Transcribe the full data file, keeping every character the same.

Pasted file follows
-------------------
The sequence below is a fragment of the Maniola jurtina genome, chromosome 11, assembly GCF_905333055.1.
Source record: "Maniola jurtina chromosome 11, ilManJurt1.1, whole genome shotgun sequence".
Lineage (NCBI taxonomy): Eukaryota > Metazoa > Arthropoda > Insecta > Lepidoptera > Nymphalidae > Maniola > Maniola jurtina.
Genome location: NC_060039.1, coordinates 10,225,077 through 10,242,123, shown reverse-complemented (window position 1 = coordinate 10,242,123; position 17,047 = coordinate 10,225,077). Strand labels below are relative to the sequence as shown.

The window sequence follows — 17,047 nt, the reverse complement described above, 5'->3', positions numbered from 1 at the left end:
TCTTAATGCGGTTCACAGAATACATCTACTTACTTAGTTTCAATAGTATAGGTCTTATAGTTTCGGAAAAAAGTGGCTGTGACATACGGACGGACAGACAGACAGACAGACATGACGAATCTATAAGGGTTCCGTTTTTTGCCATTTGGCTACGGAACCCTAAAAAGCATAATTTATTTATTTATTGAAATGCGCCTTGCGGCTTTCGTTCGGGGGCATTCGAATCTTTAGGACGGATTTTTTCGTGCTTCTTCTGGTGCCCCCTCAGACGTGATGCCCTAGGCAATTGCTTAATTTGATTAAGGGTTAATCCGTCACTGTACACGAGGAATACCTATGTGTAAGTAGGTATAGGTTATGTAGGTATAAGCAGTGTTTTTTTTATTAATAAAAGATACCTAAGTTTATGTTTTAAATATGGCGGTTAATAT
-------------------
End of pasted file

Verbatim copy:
The sequence below is a fragment of the Maniola jurtina genome, chromosome 11, assembly GCF_905333055.1.
Source record: "Maniola jurtina chromosome 11, ilManJurt1.1, whole genome shotgun sequence".
Lineage (NCBI taxonomy): Eukaryota > Metazoa > Arthropoda > Insecta > Lepidoptera > Nymphalidae > Maniola > Maniola jurtina.
Genome location: NC_060039.1, coordinates 10,225,077 through 10,242,123, shown reverse-complemented (window position 1 = coordinate 10,242,123; position 17,047 = coordinate 10,225,077). Strand labels below are relative to the sequence as shown.

The window sequence follows — 17,047 nt, the reverse complement described above, 5'->3', positions numbered from 1 at the left end:
TCTTAATGCGGTTCACAGAATACATCTACTTACTTAGTTTCAATAGTATAGGTCTTATAGTTTCGGAAAAAAGTGGCTGTGACATACGGACGGACAGACAGACAGACAGACATGACGAATCTATAAGGGTTCCGTTTTTTGCCATTTGGCTACGGAACCCTAAAAAGCATAATTTATTTATTTATTGAAATGCGCCTTGCGGCTTTCGTTCGGGGGCATTCGAATCTTTAGGACGGATTTTTTCGTGCTTCTTCTGGTGCCCCCTCAGACGTGATGCCCTAGGCAATTGCTTAATTTGATTAAGGGTTAATCCGTCACTGTACACGAGGAATACCTATGTGTAAGTAGGTATAGGTTATGTAGGTATAAGCAGTGTTTTTTTTATTAATAAAAGATACCTAAGTTTATGTTTTAAATATGGCGGTTAATAT